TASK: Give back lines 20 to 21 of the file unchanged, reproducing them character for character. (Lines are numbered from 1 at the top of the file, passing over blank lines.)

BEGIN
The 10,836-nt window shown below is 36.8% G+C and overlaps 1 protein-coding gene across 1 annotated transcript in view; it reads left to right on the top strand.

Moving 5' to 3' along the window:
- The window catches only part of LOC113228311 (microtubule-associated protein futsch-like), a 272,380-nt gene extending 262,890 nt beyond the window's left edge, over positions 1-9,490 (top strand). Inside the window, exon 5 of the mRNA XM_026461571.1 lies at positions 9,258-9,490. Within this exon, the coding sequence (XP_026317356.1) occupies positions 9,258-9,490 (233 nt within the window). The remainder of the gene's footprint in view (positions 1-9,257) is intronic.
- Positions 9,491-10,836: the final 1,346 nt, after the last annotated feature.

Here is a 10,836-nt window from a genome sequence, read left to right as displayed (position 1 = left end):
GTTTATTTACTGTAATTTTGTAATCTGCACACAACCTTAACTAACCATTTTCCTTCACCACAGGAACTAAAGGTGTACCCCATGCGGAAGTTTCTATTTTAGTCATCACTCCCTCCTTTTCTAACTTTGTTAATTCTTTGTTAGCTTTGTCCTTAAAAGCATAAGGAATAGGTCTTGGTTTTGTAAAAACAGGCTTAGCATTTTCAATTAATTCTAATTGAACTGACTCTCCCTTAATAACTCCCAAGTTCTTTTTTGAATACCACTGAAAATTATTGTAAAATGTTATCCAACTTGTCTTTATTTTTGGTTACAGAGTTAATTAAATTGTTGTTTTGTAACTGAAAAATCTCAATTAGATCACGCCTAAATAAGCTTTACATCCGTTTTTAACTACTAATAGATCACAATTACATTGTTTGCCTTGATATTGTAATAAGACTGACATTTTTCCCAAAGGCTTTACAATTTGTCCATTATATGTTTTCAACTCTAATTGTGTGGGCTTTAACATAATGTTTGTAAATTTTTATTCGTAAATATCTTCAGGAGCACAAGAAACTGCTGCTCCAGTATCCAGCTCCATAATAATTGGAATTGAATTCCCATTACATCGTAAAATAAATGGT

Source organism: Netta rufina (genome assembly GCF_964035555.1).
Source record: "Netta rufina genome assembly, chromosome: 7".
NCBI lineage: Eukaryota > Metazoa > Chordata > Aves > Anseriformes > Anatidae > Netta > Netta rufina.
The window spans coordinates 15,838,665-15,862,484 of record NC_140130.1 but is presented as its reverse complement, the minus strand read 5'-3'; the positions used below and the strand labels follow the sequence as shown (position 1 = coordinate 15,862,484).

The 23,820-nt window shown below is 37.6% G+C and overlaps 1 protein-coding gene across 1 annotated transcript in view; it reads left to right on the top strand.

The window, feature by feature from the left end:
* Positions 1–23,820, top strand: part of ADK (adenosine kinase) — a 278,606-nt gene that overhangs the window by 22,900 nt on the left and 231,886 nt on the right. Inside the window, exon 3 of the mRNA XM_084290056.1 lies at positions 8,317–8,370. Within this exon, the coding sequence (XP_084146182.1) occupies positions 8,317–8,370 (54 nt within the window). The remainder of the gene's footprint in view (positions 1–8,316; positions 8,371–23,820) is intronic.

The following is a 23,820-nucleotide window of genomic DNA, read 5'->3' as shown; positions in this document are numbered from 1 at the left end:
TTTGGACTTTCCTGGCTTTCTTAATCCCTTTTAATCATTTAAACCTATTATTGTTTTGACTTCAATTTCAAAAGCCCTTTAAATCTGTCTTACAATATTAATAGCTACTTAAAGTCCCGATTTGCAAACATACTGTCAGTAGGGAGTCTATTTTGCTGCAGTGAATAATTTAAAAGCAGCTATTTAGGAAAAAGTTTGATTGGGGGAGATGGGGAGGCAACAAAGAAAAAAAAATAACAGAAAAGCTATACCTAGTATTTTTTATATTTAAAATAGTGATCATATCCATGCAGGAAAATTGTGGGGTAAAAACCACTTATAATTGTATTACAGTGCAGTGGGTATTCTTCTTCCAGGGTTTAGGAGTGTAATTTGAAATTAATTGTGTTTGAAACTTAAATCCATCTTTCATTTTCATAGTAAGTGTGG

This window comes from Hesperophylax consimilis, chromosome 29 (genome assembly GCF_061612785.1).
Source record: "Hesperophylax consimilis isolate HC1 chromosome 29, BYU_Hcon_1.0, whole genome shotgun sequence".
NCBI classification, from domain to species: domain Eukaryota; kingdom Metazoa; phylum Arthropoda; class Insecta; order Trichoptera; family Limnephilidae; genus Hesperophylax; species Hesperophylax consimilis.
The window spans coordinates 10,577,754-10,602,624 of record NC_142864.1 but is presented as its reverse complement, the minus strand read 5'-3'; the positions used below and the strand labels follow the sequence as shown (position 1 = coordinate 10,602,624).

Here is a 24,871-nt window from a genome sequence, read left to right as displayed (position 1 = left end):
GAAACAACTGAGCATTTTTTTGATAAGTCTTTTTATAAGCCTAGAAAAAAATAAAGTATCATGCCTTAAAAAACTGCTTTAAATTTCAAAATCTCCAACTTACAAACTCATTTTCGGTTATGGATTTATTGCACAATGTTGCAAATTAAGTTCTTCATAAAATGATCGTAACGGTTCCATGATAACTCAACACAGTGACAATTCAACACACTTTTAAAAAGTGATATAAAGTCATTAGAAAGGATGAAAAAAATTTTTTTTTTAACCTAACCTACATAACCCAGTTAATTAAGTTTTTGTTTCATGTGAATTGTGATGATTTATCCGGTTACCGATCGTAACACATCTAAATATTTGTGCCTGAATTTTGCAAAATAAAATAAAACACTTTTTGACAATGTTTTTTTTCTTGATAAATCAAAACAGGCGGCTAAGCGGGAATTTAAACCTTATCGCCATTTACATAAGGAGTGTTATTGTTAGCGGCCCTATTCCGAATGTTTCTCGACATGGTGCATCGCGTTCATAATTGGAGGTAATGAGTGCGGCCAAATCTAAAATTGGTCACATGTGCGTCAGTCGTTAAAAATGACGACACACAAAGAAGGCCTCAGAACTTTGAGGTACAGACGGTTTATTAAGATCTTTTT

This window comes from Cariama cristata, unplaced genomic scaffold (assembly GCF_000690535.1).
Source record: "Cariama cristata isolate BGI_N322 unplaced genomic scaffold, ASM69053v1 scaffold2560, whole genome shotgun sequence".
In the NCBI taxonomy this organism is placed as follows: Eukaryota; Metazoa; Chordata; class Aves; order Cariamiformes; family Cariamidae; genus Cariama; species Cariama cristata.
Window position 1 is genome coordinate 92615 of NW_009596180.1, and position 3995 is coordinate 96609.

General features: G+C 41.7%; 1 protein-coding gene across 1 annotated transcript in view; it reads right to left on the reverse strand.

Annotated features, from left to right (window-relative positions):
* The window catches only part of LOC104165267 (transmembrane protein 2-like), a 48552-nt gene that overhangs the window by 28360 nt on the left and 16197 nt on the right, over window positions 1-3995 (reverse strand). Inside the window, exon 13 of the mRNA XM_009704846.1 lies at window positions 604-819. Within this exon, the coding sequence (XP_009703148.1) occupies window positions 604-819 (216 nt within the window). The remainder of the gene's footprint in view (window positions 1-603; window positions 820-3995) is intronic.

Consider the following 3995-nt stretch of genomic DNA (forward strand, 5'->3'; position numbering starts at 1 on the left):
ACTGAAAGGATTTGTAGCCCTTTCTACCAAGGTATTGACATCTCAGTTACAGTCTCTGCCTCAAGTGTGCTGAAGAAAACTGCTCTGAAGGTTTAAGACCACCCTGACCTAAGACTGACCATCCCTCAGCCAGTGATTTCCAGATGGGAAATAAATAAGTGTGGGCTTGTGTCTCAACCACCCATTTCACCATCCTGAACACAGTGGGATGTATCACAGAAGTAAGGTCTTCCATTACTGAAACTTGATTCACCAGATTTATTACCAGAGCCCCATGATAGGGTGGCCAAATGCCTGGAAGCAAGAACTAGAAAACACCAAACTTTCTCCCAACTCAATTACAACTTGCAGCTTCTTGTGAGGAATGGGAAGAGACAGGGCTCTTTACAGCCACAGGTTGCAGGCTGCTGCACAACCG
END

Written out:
Here is a 24,871-nt window from a genome sequence, read left to right as displayed (position 1 = left end):
GAAACAACTGAGCATTTTTTTGATAAGTCTTTTTATAAGCCTAGAAAAAAATAAAGTATCATGCCTTAAAAAACTGCTTTAAATTTCAAAATCTCCAACTTACAAACTCATTTTCGGTTATGGATTTATTGCACAATGTTGCAAATTAAGTTCTTCATAAAATGATCGTAACGGTTCCATGATAACTCAACACAGTGACAATTCAACACACTTTTAAAAAGTGATATAAAGTCATTAGAAAGGATGAAAAAAATTTTTTTTTTAACCTAACCTACATAACCCAGTTAATTAAGTTTTTGTTTCATGTGAATTGTGATGATTTATCCGGTTACCGATCGTAACACATCTAAATATTTGTGCCTGAATTTTGCAAAATAAAATAAAACACTTTTTGACAATGTTTTTTTTCTTGATAAATCAAAACAGGCGGCTAAGCGGGAATTTAAACCTTATCGCCATTTACATAAGGAGTGTTATTGTTAGCGGCCCTATTCCGAATGTTTCTCGACATGGTGCATCGCGTTCATAATTGGAGGTAATGAGTGCGGCCAAATCTAAAATTGGTCACATGTGCGTCAGTCGTTAAAAATGACGACACACAAAGAAGGCCTCAGAACTTTGAGGTACAGACGGTTTATTAAGATCTTTTT